Now, pair Nahal’s piece with this this illuminating Sinica podcast with the always excellent Kaiser Kuo of SupChina in conversation with Ryan Hass of Brookings that dives deep into the bi-partisan consensus on China narrative, offering criticism of China where it is due and nuance and context where it is also due.
It’s truly one of the best conversations on the China debate you will hear.
Bloomberg’s journalism just keeps getting better and better by the month. Here’s a vital, must-read piece on the state of globalization by Shawn Donnan and Lauren Leatherby. A few excerpts that caught my eye below, but go to Bloomberg and read the whole piece here
Globalization is a force both more powerful and ancient than Trump. Too often we think of it—of economic integration and the exchange of ideas, people and goods that comes with it—as a recent phenomenon.
The reality is it has been with us since the dawn of time. Religions like Christianity and Islam are products of globalization. They also have arguably done more to both shape and promote globalization than U.S. multinationals or China’s new corporate giants.
Globalization also isn’t a static force. We associate globalization today with the shipping container, the 1950s invention that increased the efficiency and lowered the cost of the global trade in goods. Or with the outsourcing of jobs in advanced economies and the rebirth of great trading economies like China’s.
But we are entering a new era in which data is the new shipping container and there are far more disruptive forces at work in the world economy than Trump’s tariffs. New manufacturing techniques such as 3D printing and the automation of factories are reducing the economic incentives to offshore production. The smartphones we carry with us are not just products of globalization but accelerants for it. For good or bad, we are more exposed to a global culture of ideas than we have ever been. And we are only becoming more global as a result.Is globalization really slowing? Maybe, if you only look at the trade in physical goods. But that doesn’t take into account an explosion of the digital economy. That’s important. Increasingly, the digital realm is where the 21st-century economy lives….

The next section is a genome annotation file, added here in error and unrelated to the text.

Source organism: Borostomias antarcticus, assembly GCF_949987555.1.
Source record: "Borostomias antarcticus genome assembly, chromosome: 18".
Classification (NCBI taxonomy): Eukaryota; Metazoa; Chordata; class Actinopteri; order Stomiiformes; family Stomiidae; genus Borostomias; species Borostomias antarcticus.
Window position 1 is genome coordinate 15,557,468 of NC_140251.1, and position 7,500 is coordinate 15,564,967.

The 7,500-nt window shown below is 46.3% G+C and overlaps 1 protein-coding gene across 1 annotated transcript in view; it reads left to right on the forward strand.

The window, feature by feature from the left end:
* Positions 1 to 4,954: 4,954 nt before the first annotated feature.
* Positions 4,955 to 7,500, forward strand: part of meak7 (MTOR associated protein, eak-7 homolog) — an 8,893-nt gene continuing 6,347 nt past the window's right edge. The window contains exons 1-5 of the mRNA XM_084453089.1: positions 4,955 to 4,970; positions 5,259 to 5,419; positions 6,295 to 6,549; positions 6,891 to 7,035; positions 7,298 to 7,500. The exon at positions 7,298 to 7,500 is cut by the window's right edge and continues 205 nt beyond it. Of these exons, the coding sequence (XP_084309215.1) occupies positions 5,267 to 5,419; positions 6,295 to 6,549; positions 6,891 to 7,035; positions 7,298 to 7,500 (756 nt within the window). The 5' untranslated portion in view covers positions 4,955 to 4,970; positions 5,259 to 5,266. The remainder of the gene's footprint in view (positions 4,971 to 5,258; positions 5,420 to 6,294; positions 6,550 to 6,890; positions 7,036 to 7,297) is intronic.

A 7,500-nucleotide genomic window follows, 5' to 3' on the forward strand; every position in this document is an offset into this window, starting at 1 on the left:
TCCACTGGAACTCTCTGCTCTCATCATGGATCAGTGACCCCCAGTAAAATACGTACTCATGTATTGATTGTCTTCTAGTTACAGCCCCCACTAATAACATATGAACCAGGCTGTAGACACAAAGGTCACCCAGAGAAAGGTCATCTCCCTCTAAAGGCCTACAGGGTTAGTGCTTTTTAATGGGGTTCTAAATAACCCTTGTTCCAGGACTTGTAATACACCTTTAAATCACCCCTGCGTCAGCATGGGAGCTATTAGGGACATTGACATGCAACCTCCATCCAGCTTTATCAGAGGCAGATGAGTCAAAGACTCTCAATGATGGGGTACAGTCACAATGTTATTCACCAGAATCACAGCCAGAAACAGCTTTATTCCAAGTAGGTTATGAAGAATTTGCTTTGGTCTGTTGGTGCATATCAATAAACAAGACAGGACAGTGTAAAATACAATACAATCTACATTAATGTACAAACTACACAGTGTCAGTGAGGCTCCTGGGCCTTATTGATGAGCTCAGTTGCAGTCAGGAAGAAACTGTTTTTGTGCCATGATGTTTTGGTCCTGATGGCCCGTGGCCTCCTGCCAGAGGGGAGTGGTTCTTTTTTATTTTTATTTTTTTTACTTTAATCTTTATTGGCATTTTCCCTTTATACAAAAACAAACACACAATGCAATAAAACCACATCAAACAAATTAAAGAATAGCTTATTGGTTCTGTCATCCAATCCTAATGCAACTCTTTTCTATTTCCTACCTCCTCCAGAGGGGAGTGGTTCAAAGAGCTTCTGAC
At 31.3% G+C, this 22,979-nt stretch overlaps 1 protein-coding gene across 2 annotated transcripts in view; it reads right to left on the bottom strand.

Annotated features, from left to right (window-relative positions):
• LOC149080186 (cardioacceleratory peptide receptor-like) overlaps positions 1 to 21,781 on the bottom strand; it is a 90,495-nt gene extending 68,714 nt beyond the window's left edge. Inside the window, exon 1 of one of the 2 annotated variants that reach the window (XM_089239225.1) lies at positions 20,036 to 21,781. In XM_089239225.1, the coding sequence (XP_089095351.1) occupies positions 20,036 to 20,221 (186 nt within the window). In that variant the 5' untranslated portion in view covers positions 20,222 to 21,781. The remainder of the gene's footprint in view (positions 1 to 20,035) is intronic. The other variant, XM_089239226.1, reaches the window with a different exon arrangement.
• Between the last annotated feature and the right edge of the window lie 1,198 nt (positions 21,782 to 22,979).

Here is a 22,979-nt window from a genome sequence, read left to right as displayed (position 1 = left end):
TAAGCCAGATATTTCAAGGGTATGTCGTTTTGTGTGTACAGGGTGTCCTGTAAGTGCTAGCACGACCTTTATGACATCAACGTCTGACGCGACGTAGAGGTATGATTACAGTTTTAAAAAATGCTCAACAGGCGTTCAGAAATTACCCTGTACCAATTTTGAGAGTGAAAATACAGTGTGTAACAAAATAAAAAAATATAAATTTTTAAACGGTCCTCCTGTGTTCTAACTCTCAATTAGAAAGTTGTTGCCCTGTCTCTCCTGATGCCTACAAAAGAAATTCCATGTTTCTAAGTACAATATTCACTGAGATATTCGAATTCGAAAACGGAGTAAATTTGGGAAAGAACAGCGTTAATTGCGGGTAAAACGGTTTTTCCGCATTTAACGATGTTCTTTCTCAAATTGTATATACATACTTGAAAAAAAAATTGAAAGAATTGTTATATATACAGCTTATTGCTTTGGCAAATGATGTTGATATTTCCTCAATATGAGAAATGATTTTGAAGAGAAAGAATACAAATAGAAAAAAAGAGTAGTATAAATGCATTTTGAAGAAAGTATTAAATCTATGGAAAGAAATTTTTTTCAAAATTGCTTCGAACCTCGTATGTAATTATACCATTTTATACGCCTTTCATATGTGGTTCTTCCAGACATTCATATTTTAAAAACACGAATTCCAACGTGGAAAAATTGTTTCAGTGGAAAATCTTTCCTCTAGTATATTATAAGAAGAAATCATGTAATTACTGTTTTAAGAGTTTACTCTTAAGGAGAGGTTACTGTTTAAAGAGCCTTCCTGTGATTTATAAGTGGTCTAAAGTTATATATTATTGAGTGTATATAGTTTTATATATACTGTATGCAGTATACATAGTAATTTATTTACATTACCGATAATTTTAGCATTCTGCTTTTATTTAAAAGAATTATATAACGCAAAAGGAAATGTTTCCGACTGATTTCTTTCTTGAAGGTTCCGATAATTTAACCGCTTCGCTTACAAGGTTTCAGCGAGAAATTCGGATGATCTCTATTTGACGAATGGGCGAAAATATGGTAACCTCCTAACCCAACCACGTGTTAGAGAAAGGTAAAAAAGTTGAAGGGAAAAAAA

As economies mature, we’re selling the rights to produce something to someone in another country rather than shipping it to that country. Those changes also mean less physical trade in goods—no CD crosses a border if you’re streaming the latest Ariana Grande song. Yet that doesn’t mean globalization is slowing. It means it is maturing and evolving.
Traditional trade measures also don’t reflect the real supply chain
There is no economic relationship bigger than the U.S. and China’s. But how you quantify the flows matters. Traditionally, trade data measures shifts in goods by recording products’ value when they leave a port. But the parts in products often come from other countries these days. Even those parts can be made up of parts from elsewhere. That means a more accurate measure of trade and economic relationships involves recording where value is added. And when you do that, relationships start to look different.
I think we’ve all seen — and marveled — at shots of Istanbul along the Bosphorous, evoking both the complex history of the modern mega-city, its vital role as a sea trade connector between the Mediterranean and the Aegean, as well as its current energy as a commercial hub. I think this one here by photographer Shahriar Etminani is one of the best I’ve ever seen, You can see more of his photos here.
And if you are looking for a good read on Istanbul, check out Istanbul: Memories and the City, by Orhan Pamuk.
Last night, I attended an event at the Sultan Qaboos Cultural Center in Washington D.C – an often overlooked gem in the heart of mid-town — and came across this painting that caught my eye. It certainly has a 19th century New Silk Road-y feel to it. Upon further examination, I noted the name of the painter – E. Harper Johnson – and he turns out to be a fascinating African-American artist who spent his final years in Oman under the patronage of the Sultan – the two men seen here.
He was born in Birmingham, Alabama in 1916, and died in Muscat, Oman in 2016. In that span of 100 years, he illustrated more than a dozen books and and worked for some leading publications. A consummate artist, he was also a talented vocalist and violinist (though his violin career ended with a broken wrist injury as a youth). In his later years, he began traveling to East Africa and the Arabian peninsula, and eventually settled in Oman after 1993. After being granted Omani nationality by Sultan Qaboos, he said, “I have finally found my homeland after a long, tiring life, full of travel and work.”
His is a life worth exploring further. If any New Silk Road Monitor readers know more about E Harper Johnson’s years in Kenya or Oman, please write.